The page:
Marie Emily Flanagan, Daughter and Executrix of the Estate of Pauline C. Mott, Petitioner, v. Railroad Retirement Board, Respondent, 332 F.2d 301 (3d Cir. 1964)

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US Court of Appeals for the Third Circuit - 332 F.2d 301 (3d Cir. 1964) Argued January 7, 1964
Decided May 19, 1964

Bernard N. Katz, Philadelphia, Pa., for petitioner.

Myles F. Gibbons, Chicago, Ill. (David B. Schreiber, Associate Gen. Counsel, Railroad Retirement Bd., Richard F. Butler, Chicago, Ill., Railroad Retirement Bd., of counsel, on the brief), for respondent.

Before STALEY, HASTIE and SMITH, Circuit Judges.

STALEY, Circuit Judge.

This is a petition for review of a decision of the Railroad Retirement Board denying a claim under 45 U.S.C. § 228c (f) (1) (1958 ed.) for retirement annuities alleged to have become due a railroad employee but which were not paid at the time of his death. The original claim was filed on April 12, 1960, by Mrs. Pauline C. Mott, widow of the employee, Charles P. Mott. That portion of the claim involved in this petition for review was denied by the Bureau of Retirement Claims on December 5, 1960. The Appeals Council affirmed that decision on September 5, 1961. However, in the meantime, Mrs. Mott had died on August 16, 1961. On September 25, 1961, the petitioner, Mrs. Flanagan, daughter of Mrs. Mott and stepdaughter of the employee, attempted to appeal the decision of the Appeals Council to the Board as executrix of the estate of Mrs. Mott. After a good deal of correspondence, Mrs. Flanagan was permitted to file an application for benefits directly with the Board on March 23, 1962, in which she stated that she was the employee's stepdaughter and, in a covering letter, requested that the Board make the initial and final administrative decision in the matter. The Board denied her claim on July 5, 1962, and this petition for review followed.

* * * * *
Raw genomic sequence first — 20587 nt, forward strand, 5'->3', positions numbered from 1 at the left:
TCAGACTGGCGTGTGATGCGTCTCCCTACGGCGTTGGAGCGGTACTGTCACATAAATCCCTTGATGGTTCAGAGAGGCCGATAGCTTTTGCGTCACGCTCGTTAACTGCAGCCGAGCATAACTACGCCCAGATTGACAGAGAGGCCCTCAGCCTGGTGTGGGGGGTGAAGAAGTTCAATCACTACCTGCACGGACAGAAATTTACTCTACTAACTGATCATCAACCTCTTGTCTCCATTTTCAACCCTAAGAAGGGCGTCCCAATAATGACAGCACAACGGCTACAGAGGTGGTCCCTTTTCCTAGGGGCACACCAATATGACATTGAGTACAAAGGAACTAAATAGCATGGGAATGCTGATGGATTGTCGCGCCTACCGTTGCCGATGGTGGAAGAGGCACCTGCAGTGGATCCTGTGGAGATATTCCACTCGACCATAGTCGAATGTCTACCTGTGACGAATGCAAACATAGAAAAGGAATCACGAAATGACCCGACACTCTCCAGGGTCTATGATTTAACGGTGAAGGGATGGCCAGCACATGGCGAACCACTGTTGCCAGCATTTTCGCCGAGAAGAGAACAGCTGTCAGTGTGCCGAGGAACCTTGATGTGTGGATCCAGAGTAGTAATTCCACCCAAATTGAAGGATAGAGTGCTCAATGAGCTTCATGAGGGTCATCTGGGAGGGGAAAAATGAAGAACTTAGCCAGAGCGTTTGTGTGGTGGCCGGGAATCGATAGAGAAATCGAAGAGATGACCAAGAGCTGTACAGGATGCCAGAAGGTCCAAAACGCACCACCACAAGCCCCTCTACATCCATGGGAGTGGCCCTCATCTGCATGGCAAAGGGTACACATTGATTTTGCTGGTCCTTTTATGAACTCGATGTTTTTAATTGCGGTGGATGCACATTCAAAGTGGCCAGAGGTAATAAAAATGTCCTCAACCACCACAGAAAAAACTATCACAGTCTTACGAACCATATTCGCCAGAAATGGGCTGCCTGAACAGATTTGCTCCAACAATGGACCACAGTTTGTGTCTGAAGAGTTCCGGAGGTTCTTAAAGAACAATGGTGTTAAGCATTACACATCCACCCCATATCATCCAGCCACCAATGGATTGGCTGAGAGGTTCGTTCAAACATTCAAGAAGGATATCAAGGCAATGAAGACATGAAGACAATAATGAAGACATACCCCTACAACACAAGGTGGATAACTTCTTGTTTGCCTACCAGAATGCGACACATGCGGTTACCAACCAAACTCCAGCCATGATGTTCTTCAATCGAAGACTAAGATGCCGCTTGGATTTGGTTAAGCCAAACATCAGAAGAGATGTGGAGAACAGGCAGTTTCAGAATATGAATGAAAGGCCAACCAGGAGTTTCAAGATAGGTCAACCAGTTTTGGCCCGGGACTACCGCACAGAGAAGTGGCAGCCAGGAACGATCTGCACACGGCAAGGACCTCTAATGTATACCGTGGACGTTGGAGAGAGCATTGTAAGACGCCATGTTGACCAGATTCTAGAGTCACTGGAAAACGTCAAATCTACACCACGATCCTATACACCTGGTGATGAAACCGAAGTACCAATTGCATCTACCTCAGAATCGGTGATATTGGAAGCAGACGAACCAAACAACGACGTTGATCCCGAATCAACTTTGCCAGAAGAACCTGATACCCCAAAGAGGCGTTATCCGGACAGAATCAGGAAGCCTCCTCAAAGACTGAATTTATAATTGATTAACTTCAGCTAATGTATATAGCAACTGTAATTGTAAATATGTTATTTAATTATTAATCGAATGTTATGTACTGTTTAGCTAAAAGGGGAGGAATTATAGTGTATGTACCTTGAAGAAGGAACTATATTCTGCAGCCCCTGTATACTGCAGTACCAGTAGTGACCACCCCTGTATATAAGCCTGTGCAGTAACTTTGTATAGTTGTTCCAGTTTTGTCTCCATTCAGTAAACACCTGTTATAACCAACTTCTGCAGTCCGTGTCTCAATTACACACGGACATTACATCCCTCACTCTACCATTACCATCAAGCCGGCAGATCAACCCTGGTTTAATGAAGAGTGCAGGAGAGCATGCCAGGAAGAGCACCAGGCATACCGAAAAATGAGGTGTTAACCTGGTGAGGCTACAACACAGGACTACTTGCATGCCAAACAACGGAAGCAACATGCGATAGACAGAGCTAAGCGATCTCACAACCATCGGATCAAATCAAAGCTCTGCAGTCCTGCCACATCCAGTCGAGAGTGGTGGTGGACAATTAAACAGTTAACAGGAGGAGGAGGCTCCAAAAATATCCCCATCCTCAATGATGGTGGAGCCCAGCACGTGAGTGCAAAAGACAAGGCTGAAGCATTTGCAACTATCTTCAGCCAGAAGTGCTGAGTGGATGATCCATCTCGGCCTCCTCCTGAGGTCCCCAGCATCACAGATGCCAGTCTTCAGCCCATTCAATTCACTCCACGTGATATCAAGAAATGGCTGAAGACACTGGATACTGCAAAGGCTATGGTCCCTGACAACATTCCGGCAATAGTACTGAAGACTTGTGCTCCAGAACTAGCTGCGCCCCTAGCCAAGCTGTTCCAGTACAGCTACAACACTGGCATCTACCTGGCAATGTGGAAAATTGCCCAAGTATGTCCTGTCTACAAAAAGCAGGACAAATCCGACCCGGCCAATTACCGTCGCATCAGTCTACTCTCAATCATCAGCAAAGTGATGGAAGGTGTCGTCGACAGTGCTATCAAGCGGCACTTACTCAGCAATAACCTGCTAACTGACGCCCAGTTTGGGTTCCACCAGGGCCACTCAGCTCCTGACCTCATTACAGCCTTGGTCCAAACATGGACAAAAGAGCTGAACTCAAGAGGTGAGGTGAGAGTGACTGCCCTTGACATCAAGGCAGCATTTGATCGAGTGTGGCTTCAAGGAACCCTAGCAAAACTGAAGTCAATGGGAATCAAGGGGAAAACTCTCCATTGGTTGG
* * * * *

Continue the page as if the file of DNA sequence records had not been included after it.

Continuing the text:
The facts relevant to the merits of the claim of Mrs. Flanagan, though intriguing, require only brief statement here in the light of our view of the case. The employee began receiving retirement annuities in 1947 when he was sixty-seven years of age. On October 10, 1952, his daughter, Mrs. Dorothy Mingle, wrote a letter to the Board in which she stated that her father had been living with her until December of the preceding year, "at which time he left my home and, believe it or not, has been riding on the trains night and day since then." The Board thereupon suspended the annuity payments, and, except for the statement of a railway union official who said that he had seen the employee in a railroad station in Baltimore, Maryland, in January, 1953, the whereabouts of Mr. Mott were never thereafter discovered.

In April, 1960, the attorney for Mrs. Mott submitted to the Board a copy of a "Decree of Presumption of Death," issued by the Register of Wills for Sussex County, Delaware, which declared "Charles P. Mott is legally presumed to be dead as of this 12th day of April, 1960." In addition, a claim was made for retirement checks due but unpaid to that date. We have already summarized the Board's treatment of that claim. Despite the decree of presumption of death, the Board held that the employee died "shortly after he was last seen by Mr. Park [the union official] on January 5, 1953, and that he died before February 1, 1953. In any event, since Mrs. Flanagan has failed to establish that the employee died later than January, 1953, she has not substantiated her claim that annuities accrued to him after that date, and therefore has failed to establish her claim before the Board." The Board acknowledged that a contrary decision was reached in Tobin v. United States Railroad Retirement Board, 286 F.2d 480 (C.A.6, 1961).